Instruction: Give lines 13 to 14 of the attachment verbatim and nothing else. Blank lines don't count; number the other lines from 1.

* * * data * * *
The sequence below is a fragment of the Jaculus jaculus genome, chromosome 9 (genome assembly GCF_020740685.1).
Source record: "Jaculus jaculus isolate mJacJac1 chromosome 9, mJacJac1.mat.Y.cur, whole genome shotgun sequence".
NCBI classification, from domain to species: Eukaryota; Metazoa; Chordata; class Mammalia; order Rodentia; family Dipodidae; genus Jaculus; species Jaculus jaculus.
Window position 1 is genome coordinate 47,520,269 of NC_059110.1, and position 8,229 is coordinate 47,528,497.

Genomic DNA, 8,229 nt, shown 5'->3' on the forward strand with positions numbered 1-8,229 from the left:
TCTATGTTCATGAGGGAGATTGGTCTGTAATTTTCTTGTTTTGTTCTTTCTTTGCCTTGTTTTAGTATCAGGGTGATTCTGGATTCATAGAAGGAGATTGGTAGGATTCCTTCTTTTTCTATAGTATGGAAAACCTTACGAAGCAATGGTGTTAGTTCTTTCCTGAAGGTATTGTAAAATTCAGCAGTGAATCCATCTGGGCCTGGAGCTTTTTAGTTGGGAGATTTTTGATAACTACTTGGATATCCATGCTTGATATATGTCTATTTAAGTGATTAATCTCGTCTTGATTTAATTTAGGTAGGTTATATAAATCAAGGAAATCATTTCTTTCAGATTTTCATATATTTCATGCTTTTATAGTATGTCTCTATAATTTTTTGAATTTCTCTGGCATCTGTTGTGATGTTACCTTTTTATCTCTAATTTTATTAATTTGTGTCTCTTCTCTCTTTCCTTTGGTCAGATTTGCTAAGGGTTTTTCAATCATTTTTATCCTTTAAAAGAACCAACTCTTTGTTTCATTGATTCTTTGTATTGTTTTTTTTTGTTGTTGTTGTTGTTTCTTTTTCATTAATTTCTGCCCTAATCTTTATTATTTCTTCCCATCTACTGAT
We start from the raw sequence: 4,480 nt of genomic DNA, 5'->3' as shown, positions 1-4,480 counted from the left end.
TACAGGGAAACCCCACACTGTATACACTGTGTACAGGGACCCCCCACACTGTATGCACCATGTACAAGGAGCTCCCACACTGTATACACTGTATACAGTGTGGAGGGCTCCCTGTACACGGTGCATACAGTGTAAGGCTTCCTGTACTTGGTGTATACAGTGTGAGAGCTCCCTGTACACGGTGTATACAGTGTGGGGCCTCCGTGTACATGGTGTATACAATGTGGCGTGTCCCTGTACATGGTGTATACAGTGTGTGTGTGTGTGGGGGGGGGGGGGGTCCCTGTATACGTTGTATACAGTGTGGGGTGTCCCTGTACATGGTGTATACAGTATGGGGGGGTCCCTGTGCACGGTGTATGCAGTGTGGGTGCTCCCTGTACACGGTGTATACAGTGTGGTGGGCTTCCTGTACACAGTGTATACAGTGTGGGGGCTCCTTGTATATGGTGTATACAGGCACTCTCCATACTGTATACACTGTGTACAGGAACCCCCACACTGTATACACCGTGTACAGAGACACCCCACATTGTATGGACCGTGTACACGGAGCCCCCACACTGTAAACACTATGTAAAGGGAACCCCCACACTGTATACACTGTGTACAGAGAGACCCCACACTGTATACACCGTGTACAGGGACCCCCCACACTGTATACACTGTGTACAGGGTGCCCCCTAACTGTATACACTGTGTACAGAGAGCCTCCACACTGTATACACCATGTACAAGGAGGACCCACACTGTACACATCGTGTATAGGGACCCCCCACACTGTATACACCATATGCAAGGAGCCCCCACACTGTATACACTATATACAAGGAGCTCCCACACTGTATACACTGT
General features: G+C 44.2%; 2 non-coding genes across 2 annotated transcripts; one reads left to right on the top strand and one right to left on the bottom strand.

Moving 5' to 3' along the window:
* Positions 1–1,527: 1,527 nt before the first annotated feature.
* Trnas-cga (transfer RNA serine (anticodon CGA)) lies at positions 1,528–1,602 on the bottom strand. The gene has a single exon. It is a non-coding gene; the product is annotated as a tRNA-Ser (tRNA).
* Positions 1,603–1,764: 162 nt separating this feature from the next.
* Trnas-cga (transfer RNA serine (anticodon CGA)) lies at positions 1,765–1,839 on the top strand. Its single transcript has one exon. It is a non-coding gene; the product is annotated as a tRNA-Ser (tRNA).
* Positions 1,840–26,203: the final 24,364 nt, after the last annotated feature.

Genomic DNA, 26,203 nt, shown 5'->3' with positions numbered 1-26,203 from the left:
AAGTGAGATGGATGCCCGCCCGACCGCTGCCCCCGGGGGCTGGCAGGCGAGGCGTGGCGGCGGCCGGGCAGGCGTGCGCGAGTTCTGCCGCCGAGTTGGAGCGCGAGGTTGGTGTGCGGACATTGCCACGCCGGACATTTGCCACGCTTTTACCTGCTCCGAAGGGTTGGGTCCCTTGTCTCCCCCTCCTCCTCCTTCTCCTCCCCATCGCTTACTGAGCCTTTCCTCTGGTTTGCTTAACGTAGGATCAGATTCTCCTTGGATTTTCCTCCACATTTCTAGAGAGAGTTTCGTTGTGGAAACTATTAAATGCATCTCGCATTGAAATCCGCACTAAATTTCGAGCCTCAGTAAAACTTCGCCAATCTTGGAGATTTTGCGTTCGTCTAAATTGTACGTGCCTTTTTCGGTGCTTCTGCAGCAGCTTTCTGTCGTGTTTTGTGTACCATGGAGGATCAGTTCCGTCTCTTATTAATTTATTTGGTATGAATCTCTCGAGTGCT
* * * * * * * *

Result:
* Positions 1,603–1,764: 162 nt separating this feature from the next.
* Trnas-cga (transfer RNA serine (anticodon CGA)) lies at positions 1,765–1,839 on the top strand. Its single transcript has one exon. It is a non-coding gene; the product is annotated as a tRNA-Ser (tRNA).